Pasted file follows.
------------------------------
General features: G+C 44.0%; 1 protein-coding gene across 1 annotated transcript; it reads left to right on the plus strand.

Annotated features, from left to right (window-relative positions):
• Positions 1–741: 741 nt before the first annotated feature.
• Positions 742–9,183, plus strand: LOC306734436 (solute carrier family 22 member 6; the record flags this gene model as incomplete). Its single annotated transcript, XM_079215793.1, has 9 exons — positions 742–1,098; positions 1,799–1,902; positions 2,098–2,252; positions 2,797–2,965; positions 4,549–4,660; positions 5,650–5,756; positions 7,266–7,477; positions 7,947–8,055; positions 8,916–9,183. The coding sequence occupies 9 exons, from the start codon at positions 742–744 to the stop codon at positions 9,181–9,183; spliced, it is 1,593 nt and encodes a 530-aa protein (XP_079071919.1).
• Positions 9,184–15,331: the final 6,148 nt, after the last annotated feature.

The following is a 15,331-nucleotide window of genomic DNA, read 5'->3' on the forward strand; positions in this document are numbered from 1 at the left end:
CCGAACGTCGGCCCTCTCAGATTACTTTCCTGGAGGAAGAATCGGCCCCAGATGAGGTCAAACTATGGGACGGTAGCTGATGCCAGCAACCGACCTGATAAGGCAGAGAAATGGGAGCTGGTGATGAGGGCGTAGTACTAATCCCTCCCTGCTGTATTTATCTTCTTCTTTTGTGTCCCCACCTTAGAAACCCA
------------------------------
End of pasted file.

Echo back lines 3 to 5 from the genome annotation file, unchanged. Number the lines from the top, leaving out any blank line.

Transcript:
• Positions 1–741: 741 nt before the first annotated feature.
• Positions 742–9,183, plus strand: LOC306734436 (solute carrier family 22 member 6; the record flags this gene model as incomplete). Its single annotated transcript, XM_079215793.1, has 9 exons — positions 742–1,098; positions 1,799–1,902; positions 2,098–2,252; positions 2,797–2,965; positions 4,549–4,660; positions 5,650–5,756; positions 7,266–7,477; positions 7,947–8,055; positions 8,916–9,183. The coding sequence occupies 9 exons, from the start codon at positions 742–744 to the stop codon at positions 9,181–9,183; spliced, it is 1,593 nt and encodes a 530-aa protein (XP_079071919.1).
• Positions 9,184–15,331: the final 6,148 nt, after the last annotated feature.